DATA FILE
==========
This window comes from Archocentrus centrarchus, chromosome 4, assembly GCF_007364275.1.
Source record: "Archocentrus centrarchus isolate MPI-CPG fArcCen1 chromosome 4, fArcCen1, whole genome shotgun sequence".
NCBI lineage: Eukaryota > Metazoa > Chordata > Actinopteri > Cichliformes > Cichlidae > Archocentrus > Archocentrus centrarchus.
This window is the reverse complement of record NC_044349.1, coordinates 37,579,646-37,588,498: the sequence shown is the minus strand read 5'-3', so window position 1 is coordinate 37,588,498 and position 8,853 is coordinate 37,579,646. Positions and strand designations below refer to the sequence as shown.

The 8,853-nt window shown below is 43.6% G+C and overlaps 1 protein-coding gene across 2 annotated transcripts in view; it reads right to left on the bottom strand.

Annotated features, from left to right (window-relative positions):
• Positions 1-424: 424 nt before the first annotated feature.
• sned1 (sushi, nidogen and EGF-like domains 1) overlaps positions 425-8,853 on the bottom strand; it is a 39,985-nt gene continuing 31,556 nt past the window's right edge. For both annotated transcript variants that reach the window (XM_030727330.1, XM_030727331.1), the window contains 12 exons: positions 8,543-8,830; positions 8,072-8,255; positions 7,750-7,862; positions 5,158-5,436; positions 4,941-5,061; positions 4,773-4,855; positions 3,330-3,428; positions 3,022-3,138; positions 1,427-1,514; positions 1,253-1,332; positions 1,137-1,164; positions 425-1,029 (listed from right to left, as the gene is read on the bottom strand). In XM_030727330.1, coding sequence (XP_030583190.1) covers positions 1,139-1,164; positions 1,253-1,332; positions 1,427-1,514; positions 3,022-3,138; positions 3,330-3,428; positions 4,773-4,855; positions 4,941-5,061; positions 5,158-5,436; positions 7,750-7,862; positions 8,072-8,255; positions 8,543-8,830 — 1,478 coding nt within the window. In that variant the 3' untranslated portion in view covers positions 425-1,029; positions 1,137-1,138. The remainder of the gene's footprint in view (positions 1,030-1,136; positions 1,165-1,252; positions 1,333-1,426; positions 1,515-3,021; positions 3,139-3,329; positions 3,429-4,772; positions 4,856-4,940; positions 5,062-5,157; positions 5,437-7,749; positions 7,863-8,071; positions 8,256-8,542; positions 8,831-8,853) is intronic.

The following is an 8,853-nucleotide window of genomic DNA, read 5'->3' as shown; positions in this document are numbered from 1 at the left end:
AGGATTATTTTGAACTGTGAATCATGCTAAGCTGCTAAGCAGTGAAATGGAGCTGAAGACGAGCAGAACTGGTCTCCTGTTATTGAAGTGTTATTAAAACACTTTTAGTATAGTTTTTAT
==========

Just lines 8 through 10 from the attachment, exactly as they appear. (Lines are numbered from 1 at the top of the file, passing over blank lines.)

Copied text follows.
• sned1 (sushi, nidogen and EGF-like domains 1) overlaps positions 425-8,853 on the bottom strand; it is a 39,985-nt gene continuing 31,556 nt past the window's right edge. For both annotated transcript variants that reach the window (XM_030727330.1, XM_030727331.1), the window contains 12 exons: positions 8,543-8,830; positions 8,072-8,255; positions 7,750-7,862; positions 5,158-5,436; positions 4,941-5,061; positions 4,773-4,855; positions 3,330-3,428; positions 3,022-3,138; positions 1,427-1,514; positions 1,253-1,332; positions 1,137-1,164; positions 425-1,029 (listed from right to left, as the gene is read on the bottom strand). In XM_030727330.1, coding sequence (XP_030583190.1) covers positions 1,139-1,164; positions 1,253-1,332; positions 1,427-1,514; positions 3,022-3,138; positions 3,330-3,428; positions 4,773-4,855; positions 4,941-5,061; positions 5,158-5,436; positions 7,750-7,862; positions 8,072-8,255; positions 8,543-8,830 — 1,478 coding nt within the window. In that variant the 3' untranslated portion in view covers positions 425-1,029; positions 1,137-1,138. The remainder of the gene's footprint in view (positions 1,030-1,136; positions 1,165-1,252; positions 1,333-1,426; positions 1,515-3,021; positions 3,139-3,329; positions 3,429-4,772; positions 4,856-4,940; positions 5,062-5,157; positions 5,437-7,749; positions 7,863-8,071; positions 8,256-8,542; positions 8,831-8,853) is intronic.

The following is an 8,853-nucleotide window of genomic DNA, read 5'->3' as shown; positions in this document are numbered from 1 at the left end:
AGGATTATTTTGAACTGTGAATCATGCTAAGCTGCTAAGCAGTGAAATGGAGCTGAAGACGAGCAGAACTGGTCTCCTGTTATTGAAGTGTTATTAAAACACTTTTAGTATAGTTTTTAT